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Comment author: Sideways 12 May 2011 09:12:50PM *  7 points [-]

This is why you don't eat silica gel.

I'm always mildly bemused by the use of quotation marks on these packets. I've always seen:

SILICA GEL

" DO NOT EAT "

Why would the quotation actually be printed on the package? Who are they quoting?

Comment author: Sideways 09 May 2011 09:35:15PM 2 points [-]

What are you all most interested in?

Your solution to the "Four People Who Do Everything" organization problem. This will be immediately relevant to my responsibilities within the next couple months.

Comment author: thomblake 05 May 2011 06:22:30PM *  2 points [-]

merely using qualified language is no guarantee against overconfidence

No, but qualified language by itself is no basis for an accusation of overconfidence, if it is not accompanied by overconfident probabilities. The 'qualified language' is the only indication I see in the text of degree of confidence, and it indicates a general lack of confidence, and so I don't see on what basis [EDIT:] neq1 is [/EDIT] making the accusation.

Comment author: Sideways 05 May 2011 07:00:26PM 5 points [-]

I'm actually not making an accusation of overconfidence; just pointing out that using qualified language doesn't protect against it. I would prefer language that gives (or at least suggests) probability estimates or degrees of confidence, rather than phrases like "looks like" or "many suggest".

ID theorists are more likely than evolutionary biologists to use phrases like "looks like" or "many suggest" to defend their ideas, because those phrases hide the actual likelihood of ID. When I find myself thinking, "it could be that X," instead of "because of A and B, X is likely," I suspect myself of being overconfident, and I apply the same heuristic to statements from other people.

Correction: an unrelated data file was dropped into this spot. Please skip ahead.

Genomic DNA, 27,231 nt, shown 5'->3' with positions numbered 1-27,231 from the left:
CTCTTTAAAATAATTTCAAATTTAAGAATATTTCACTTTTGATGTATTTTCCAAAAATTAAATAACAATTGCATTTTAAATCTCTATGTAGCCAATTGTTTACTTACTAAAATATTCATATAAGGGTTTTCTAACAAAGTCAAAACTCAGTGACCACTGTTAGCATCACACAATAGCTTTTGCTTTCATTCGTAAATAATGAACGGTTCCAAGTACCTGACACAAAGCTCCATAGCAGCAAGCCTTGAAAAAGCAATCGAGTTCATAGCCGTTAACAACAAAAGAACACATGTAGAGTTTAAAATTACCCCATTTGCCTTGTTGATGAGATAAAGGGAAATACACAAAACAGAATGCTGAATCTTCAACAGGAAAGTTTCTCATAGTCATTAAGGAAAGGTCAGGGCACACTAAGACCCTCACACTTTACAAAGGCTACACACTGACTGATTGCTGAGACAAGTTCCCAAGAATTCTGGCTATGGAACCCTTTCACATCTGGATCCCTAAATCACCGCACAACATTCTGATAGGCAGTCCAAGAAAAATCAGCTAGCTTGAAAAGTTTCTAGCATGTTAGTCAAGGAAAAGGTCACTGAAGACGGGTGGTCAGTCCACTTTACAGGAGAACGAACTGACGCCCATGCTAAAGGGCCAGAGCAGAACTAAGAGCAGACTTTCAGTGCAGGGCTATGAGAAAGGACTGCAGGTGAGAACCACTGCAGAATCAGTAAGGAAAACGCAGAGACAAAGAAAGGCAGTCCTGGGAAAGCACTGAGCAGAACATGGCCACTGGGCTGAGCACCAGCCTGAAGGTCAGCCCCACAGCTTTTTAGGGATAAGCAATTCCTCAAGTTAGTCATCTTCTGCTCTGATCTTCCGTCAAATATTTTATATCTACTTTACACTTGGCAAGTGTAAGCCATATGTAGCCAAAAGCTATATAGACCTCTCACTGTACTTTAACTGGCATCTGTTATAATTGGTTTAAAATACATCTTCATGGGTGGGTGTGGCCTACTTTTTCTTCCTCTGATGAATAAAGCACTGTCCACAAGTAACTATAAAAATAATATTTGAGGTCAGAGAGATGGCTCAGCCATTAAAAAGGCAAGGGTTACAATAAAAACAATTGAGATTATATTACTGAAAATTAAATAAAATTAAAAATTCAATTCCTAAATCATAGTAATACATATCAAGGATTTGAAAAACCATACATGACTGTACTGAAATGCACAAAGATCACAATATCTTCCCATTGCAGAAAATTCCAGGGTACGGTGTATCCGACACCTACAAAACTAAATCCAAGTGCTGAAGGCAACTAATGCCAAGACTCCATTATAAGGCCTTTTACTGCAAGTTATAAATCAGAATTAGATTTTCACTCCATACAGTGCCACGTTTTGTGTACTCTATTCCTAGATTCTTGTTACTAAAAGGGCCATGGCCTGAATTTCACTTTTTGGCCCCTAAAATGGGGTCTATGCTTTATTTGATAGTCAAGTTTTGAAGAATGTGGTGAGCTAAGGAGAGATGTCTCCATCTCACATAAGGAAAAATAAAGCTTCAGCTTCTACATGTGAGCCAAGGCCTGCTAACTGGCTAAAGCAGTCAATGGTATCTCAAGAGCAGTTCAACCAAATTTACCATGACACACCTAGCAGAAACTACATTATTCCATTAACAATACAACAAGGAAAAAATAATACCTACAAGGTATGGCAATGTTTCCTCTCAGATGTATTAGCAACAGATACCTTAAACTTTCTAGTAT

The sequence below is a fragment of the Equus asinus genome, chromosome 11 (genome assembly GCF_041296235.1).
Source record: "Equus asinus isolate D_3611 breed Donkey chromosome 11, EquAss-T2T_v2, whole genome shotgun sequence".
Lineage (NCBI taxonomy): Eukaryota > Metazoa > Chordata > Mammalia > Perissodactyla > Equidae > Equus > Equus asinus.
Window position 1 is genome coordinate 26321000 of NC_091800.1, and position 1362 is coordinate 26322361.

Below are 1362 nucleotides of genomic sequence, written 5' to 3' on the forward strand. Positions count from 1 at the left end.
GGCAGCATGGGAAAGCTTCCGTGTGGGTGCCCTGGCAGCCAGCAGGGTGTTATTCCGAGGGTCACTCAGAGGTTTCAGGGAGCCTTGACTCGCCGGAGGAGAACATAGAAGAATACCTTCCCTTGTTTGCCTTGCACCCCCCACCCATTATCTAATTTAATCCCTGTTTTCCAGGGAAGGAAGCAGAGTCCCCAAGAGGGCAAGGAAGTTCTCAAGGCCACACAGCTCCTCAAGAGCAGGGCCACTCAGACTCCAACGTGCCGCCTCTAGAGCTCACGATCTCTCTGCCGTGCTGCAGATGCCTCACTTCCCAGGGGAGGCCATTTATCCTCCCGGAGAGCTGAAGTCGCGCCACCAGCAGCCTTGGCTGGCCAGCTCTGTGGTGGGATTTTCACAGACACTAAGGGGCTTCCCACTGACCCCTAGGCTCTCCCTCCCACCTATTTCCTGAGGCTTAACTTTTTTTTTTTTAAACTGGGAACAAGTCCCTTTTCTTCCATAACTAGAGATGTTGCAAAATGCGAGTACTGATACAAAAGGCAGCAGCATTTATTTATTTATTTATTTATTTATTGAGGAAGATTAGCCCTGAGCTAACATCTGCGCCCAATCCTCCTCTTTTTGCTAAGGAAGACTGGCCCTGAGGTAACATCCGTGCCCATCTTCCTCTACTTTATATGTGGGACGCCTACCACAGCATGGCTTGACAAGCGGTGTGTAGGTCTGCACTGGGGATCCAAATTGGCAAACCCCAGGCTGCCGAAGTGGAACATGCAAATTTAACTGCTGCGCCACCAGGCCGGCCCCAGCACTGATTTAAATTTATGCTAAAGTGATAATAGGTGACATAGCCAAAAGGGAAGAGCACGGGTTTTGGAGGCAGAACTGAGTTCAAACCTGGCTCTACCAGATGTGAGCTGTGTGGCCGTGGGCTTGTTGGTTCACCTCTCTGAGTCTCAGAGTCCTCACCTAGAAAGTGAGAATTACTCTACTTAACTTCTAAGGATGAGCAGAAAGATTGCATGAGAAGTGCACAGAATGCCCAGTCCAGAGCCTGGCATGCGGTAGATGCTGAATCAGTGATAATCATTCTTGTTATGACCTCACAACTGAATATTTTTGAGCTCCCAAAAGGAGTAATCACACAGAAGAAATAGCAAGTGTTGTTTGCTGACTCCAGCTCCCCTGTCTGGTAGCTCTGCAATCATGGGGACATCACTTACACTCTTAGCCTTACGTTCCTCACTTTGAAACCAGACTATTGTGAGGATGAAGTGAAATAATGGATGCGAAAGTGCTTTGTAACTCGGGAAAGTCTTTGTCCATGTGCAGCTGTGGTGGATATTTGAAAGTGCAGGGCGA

Comment author: lukeprog 05 May 2011 05:16:30PM *  3 points [-]

Overconfident? Really?

  • "...looks like a good candidate for an evolved intuition"
  • "Many researchers think..."
  • "Many researchers suggest..."
  • "Our brains may have evolved..."
  • "but we may not have evolved..."
  • "...it seems unlikely that..."

And of course I haven't defended selfish gene theory.

Comment author: Sideways 05 May 2011 06:04:50PM *  7 points [-]

An exercise in parody:

  • The bacterial flagellum looks like a good candidate for an intelligently designed structure.

  • Many [non-biologist] researchers think Intelligent Design has explanatory value.

  • Many [non-biologist] researchers suggest Intelligent Design is scientifically useful.

  • Our brains may have been intelligently designed to...

  • but we may not have been designed to...

Evolutionary psychology isn't as catastrophically implausible as ID; hence the bit about parody. The point is that merely using qualified language is no guarantee against overconfidence.

Comment author: Sideways 16 April 2011 04:37:00AM 36 points [-]

I'm not convinced that "offense" is a variety of "pain" in the first place. They feel to me like two different things.

When I imagine a scenario that hurts me without offending me (e.g. accidentally touching a hot stovetop), I anticipate feelings like pain response and distraction in the short term, fear in the medium term, and aversion in the long term.

When I imagine a scenario that offends me without hurting me (e.g. overhearing a slur against a group of which I'm not a member) I anticipate feelings like anger and urge-to-punish in the short term, wariness and distrust in the medium term, and invoking heavy status penalties or even fully disassociating myself from the offensive party in the long term.

Of course, an action can be both offensive and painful, like the anti-Semitic slurs you mention. But an offensive action need not be painful. My intuition suggests that this is a principled reason (as opposed to a practical one) for the general norm of pluralistic societies that offensiveness alone is not enough to constrain free speech.

I'm not sure which category the British Fish thought experiment falls into; the description doesn't completely clarify whether the Britons are feeling pained or offended or both.

Comment author: dfranke 12 April 2011 06:15:15PM *  0 points [-]

I'm pretty sure you don't think that qualia are reified in the brain-- that a surgeon could go in with tongs and pull out a little lump of qualia